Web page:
One day recently, a friend complained in the dining hall that the salad was not good. “Then why are you eating it? Just leave it,” I responded. “No, I don’t want to waste food,” he told me. His simple answer struck me.

Wasting food is an offense of which I was often — and still occasionally am — guilty. Unfortunately, I am not alone.

Yale students frequently waste food. We habitually put more food on our trays than we can possibly eat; then we leave it, without feeling any guilt whatsoever. The worst thing we do is go for seconds without having finished what is already on our plate. After we have had our mini-feasts, we put our trays away. The leftovers obviously go to the trash.

Our reasoning is that as we were the ones who paid for the food, it should concern no one what we actually do with the food. This logic makes sense to an extent: People have the right to do whatever they want to do with their belongings. Food is simply another good that people buy with their money, and if they do not like it, they have the right to throw it away.

But there are two problems with this argument: one economic and one moral. The economic problem is that the price we pay for our food does not include the social cost of producing that food. For example, when we buy a tuna sandwich, the price includes only the cost of producing the sandwich — the money paid to the fishing company that caught the fish, the cost of transporting the fish to New Haven, the costs incurred at the sandwich bread factory, and so on.

What the price tag does not include are the externalities: the social costs the sandwich-maker does not and cannot account for in its pricing strategy. Damage to the environment by transporting the materials over thousands of miles, low wages paid to fishermen who caught the fish, depletion of fish due to overfishing and other such hidden costs are examples of unaccounted costs. Thus when we throw a sandwich away, we incur all these social costs for no reason.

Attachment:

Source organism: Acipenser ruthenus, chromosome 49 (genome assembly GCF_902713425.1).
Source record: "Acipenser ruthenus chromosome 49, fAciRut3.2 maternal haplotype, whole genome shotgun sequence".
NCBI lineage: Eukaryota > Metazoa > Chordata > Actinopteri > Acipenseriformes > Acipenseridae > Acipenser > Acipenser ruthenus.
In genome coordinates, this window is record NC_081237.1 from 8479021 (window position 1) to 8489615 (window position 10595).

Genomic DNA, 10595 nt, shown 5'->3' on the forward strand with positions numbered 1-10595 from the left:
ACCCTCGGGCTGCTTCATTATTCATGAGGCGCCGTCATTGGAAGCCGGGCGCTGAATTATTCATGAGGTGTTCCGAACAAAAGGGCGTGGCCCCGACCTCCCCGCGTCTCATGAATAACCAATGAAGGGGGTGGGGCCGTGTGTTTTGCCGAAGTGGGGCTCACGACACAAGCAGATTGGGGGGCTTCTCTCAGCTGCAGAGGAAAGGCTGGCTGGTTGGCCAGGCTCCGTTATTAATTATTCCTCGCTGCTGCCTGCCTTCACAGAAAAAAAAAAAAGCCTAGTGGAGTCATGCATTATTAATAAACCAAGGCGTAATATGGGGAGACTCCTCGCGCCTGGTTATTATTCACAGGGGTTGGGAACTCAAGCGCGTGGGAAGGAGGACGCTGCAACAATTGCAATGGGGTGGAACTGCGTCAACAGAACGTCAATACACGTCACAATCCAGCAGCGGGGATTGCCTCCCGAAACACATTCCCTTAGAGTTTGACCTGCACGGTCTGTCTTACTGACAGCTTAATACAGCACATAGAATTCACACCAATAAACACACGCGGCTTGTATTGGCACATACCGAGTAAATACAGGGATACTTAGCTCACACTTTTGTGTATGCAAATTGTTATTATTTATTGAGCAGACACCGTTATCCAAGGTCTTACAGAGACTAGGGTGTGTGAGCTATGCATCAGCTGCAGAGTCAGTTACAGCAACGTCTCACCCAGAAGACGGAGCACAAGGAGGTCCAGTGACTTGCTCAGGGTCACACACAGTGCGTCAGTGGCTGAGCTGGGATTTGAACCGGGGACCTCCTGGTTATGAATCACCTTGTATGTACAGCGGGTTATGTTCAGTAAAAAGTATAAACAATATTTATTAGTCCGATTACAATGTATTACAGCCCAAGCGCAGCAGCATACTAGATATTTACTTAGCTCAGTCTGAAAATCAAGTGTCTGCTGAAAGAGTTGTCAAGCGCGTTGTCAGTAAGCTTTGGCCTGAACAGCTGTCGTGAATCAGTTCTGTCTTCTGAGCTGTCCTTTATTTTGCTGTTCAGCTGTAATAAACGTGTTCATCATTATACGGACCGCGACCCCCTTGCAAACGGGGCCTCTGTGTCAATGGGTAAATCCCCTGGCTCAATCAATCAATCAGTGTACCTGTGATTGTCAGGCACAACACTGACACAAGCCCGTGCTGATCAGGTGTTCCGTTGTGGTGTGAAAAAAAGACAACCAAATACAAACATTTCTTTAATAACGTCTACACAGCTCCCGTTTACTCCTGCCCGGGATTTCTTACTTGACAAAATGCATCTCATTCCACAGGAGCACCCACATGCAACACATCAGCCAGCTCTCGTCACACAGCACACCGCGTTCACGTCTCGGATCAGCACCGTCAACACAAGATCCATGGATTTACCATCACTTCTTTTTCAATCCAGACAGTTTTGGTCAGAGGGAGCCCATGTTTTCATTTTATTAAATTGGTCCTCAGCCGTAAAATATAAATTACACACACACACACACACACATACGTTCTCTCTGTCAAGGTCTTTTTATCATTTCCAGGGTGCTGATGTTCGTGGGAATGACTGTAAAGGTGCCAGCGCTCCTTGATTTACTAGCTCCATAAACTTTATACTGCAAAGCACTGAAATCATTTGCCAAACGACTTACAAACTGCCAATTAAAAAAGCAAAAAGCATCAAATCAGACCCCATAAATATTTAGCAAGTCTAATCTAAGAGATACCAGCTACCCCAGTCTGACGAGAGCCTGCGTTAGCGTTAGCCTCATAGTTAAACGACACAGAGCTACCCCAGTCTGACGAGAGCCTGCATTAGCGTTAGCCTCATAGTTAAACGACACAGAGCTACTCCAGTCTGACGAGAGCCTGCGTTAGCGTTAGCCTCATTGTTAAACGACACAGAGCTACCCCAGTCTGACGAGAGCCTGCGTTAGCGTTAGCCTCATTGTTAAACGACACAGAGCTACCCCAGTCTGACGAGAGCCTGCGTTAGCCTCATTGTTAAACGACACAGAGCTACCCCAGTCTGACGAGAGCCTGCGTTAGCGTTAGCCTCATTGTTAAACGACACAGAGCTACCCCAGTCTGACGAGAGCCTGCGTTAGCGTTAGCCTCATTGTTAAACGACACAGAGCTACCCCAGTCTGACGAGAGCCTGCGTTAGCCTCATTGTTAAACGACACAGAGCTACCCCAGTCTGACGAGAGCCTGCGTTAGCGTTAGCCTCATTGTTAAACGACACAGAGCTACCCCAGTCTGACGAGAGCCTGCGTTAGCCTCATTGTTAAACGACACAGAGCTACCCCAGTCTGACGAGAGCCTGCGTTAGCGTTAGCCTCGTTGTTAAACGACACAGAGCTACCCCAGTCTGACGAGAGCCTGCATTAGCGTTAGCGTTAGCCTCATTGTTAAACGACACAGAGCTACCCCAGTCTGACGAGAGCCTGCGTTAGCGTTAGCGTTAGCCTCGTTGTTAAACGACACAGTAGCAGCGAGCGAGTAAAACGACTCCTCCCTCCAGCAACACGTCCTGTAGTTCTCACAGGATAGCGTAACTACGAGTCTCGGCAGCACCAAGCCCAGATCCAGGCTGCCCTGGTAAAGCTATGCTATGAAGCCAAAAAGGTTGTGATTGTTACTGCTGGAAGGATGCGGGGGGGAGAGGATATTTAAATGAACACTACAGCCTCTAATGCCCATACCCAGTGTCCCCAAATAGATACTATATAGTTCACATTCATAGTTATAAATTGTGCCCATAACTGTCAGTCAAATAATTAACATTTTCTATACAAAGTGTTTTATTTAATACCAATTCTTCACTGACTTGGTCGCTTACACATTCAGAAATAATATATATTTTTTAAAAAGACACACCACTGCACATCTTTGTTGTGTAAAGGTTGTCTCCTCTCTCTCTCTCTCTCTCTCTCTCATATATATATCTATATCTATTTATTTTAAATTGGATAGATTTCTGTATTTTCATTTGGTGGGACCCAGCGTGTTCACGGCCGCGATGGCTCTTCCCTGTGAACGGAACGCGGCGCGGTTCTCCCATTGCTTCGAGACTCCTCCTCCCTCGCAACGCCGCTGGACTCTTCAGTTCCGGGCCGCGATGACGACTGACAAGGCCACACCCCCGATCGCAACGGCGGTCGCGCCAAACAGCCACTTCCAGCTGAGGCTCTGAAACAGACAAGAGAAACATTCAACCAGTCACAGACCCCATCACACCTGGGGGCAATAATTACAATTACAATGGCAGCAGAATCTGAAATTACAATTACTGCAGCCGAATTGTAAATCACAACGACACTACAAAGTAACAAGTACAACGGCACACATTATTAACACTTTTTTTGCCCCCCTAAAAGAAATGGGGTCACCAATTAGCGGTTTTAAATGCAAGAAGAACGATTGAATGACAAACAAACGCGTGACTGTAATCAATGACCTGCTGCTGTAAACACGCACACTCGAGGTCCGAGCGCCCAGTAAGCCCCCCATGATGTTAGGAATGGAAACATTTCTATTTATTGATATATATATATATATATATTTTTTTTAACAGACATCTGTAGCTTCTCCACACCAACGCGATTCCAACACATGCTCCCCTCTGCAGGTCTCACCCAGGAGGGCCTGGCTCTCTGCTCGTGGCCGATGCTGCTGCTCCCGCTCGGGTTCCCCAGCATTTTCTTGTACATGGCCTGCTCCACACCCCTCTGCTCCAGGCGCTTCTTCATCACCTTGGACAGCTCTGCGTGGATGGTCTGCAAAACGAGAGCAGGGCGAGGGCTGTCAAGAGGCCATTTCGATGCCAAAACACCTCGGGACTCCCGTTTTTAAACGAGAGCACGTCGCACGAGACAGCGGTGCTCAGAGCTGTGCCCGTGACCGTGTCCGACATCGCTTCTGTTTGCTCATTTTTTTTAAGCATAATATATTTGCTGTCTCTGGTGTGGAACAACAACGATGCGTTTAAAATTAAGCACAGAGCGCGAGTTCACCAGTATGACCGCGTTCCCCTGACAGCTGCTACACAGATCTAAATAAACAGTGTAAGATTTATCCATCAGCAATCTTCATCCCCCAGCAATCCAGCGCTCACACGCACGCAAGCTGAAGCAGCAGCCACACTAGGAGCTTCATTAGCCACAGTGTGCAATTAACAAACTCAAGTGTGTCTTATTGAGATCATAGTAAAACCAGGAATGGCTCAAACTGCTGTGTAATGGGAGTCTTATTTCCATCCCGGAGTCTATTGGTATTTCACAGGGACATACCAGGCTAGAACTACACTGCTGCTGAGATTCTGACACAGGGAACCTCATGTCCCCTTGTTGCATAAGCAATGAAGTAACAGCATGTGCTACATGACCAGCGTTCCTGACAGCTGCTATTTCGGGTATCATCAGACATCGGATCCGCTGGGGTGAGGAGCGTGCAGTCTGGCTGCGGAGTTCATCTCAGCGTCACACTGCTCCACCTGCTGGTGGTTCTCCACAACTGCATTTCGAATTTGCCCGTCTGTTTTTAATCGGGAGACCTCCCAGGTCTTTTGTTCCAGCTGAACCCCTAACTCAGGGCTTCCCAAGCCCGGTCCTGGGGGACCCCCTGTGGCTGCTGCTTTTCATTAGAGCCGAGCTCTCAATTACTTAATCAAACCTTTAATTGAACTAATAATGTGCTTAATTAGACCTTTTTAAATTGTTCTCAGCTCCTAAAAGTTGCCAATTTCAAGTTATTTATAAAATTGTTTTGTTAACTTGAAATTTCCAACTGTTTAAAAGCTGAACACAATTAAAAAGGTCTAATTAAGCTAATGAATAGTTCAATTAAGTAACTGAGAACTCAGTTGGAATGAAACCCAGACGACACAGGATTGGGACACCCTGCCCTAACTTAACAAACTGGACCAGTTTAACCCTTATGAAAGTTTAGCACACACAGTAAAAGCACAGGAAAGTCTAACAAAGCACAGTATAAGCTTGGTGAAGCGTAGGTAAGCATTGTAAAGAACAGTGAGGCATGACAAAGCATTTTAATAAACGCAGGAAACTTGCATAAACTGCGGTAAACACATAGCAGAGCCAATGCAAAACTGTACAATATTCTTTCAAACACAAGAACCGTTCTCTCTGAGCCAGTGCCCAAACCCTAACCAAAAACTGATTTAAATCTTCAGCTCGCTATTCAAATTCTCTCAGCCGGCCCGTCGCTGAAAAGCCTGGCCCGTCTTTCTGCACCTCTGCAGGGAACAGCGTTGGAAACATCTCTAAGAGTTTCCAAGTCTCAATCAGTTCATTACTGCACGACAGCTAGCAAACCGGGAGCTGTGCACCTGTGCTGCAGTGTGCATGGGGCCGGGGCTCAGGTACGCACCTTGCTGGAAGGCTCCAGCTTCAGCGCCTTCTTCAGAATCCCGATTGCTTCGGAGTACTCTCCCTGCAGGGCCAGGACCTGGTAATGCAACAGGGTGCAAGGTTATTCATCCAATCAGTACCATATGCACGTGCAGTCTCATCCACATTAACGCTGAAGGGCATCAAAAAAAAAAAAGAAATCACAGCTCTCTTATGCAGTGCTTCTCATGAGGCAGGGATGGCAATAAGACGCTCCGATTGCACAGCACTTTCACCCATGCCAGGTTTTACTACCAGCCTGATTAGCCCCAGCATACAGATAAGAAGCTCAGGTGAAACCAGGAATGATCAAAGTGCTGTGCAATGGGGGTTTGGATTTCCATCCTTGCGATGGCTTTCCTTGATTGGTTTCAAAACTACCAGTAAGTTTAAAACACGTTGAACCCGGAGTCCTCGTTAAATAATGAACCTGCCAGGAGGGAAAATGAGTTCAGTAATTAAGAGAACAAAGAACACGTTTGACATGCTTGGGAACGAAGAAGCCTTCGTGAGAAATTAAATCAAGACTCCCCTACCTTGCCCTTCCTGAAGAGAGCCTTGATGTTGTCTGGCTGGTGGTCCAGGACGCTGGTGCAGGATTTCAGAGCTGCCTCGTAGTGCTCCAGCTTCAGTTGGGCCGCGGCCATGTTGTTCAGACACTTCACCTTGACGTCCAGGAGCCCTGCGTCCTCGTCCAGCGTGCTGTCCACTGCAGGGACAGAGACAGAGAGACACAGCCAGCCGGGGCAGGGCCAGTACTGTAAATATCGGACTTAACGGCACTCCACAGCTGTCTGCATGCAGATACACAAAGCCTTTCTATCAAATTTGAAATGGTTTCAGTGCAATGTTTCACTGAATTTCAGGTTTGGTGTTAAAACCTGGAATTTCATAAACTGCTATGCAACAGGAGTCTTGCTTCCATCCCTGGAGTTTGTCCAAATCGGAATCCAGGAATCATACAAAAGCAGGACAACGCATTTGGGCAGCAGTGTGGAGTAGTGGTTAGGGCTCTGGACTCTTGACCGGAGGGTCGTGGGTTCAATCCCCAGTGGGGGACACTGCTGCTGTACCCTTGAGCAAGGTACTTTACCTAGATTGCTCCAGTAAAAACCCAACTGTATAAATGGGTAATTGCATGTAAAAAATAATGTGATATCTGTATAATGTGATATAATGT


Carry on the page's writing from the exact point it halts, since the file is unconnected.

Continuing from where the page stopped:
There is also the moral problem with throwing away food. Wasting food at a time when millions of people around the world do not have sufficient means of feeding themselves or their children is a terrible thing. Would it not have been better to donate our food to people who need of it, instead of wasting it?

But donate what, uneaten tuna sandwiches? The idea is not so much to start donating perishable food products, but rather not to buy these products when they are not required. This is a lesson that would have to be learned not only by college students who throw away food in their dining halls but also by the American public at large. Wasting food is a national scourge. According to a University of Arizona study, food worth $100 billion is wasted annually in the United States. That is more than the combined GDPs of 20 of Africa’s poorest countries. An economist might describe this as an inefficient distribution of resources. A humanist might label this a gross injustice.

On a personal level, we should try our best not to waste food. This is what we can practically apply in our daily lives, starting from the dining halls. Take small amounts of food on your plate at a time. Go for seconds or thirds if need be, but finish the thing you have on your plate first. If trying a new cuisine, it does not hurt to put a tiny amount on your plate to test it first. In fact, we should not only be careful ourselves, but also remind our friends to not waste food. Not wasting food does not take much effort, but it makes a big difference to the world around us.

Syed Salah Ahmed is a sophomore in Saybrook